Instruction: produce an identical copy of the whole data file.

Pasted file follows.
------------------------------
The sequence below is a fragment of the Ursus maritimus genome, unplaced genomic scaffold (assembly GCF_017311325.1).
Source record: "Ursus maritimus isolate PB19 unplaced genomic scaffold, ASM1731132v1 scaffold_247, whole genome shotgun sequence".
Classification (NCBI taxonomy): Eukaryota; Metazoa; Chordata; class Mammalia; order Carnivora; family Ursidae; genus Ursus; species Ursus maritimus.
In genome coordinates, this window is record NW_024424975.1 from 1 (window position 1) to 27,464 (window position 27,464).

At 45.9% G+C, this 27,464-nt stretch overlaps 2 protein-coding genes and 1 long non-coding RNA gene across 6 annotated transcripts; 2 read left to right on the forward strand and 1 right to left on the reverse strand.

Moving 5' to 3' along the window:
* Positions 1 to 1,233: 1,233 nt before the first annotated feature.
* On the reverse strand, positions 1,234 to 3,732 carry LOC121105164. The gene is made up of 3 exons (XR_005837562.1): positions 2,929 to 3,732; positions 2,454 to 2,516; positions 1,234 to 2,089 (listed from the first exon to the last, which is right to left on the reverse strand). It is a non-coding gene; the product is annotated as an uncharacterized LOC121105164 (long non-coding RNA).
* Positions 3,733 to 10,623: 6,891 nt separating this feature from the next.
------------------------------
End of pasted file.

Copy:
The sequence below is a fragment of the Ursus maritimus genome, unplaced genomic scaffold (assembly GCF_017311325.1).
Source record: "Ursus maritimus isolate PB19 unplaced genomic scaffold, ASM1731132v1 scaffold_247, whole genome shotgun sequence".
Classification (NCBI taxonomy): Eukaryota; Metazoa; Chordata; class Mammalia; order Carnivora; family Ursidae; genus Ursus; species Ursus maritimus.
In genome coordinates, this window is record NW_024424975.1 from 1 (window position 1) to 27,464 (window position 27,464).

At 45.9% G+C, this 27,464-nt stretch overlaps 2 protein-coding genes and 1 long non-coding RNA gene across 6 annotated transcripts; 2 read left to right on the forward strand and 1 right to left on the reverse strand.

Moving 5' to 3' along the window:
* Positions 1 to 1,233: 1,233 nt before the first annotated feature.
* On the reverse strand, positions 1,234 to 3,732 carry LOC121105164. The gene is made up of 3 exons (XR_005837562.1): positions 2,929 to 3,732; positions 2,454 to 2,516; positions 1,234 to 2,089 (listed from the first exon to the last, which is right to left on the reverse strand). It is a non-coding gene; the product is annotated as an uncharacterized LOC121105164 (long non-coding RNA).
* Positions 3,733 to 10,623: 6,891 nt separating this feature from the next.